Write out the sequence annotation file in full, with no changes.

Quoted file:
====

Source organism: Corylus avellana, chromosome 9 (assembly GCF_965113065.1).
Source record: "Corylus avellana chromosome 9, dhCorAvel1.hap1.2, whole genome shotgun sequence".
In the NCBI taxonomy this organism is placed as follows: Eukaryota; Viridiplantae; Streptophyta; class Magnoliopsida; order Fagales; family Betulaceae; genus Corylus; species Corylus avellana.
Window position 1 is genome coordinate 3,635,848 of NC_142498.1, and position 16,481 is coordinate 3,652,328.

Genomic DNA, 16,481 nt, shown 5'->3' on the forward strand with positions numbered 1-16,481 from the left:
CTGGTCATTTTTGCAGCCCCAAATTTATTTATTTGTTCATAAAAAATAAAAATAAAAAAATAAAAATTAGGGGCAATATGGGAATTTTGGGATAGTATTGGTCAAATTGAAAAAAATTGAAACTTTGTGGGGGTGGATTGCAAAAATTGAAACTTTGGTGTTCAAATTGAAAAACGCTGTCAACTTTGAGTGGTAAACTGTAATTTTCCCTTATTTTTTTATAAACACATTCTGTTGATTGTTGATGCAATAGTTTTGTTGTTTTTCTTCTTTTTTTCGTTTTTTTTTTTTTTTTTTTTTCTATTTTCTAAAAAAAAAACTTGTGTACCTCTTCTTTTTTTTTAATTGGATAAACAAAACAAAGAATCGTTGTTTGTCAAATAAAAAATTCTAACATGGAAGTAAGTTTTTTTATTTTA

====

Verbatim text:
Source organism: Corylus avellana, chromosome 9 (assembly GCF_965113065.1).
Source record: "Corylus avellana chromosome 9, dhCorAvel1.hap1.2, whole genome shotgun sequence".
In the NCBI taxonomy this organism is placed as follows: Eukaryota; Viridiplantae; Streptophyta; class Magnoliopsida; order Fagales; family Betulaceae; genus Corylus; species Corylus avellana.
Window position 1 is genome coordinate 3,635,848 of NC_142498.1, and position 16,481 is coordinate 3,652,328.

Genomic DNA, 16,481 nt, shown 5'->3' on the forward strand with positions numbered 1-16,481 from the left:
CTGGTCATTTTTGCAGCCCCAAATTTATTTATTTGTTCATAAAAAATAAAAATAAAAAAATAAAAATTAGGGGCAATATGGGAATTTTGGGATAGTATTGGTCAAATTGAAAAAAATTGAAACTTTGTGGGGGTGGATTGCAAAAATTGAAACTTTGGTGTTCAAATTGAAAAACGCTGTCAACTTTGAGTGGTAAACTGTAATTTTCCCTTATTTTTTTATAAACACATTCTGTTGATTGTTGATGCAATAGTTTTGTTGTTTTTCTTCTTTTTTTCGTTTTTTTTTTTTTTTTTTTTTCTATTTTCTAAAAAAAAAACTTGTGTACCTCTTCTTTTTTTTTAATTGGATAAACAAAACAAAGAATCGTTGTTTGTCAAATAAAAAATTCTAACATGGAAGTAAGTTTTTTTATTTTA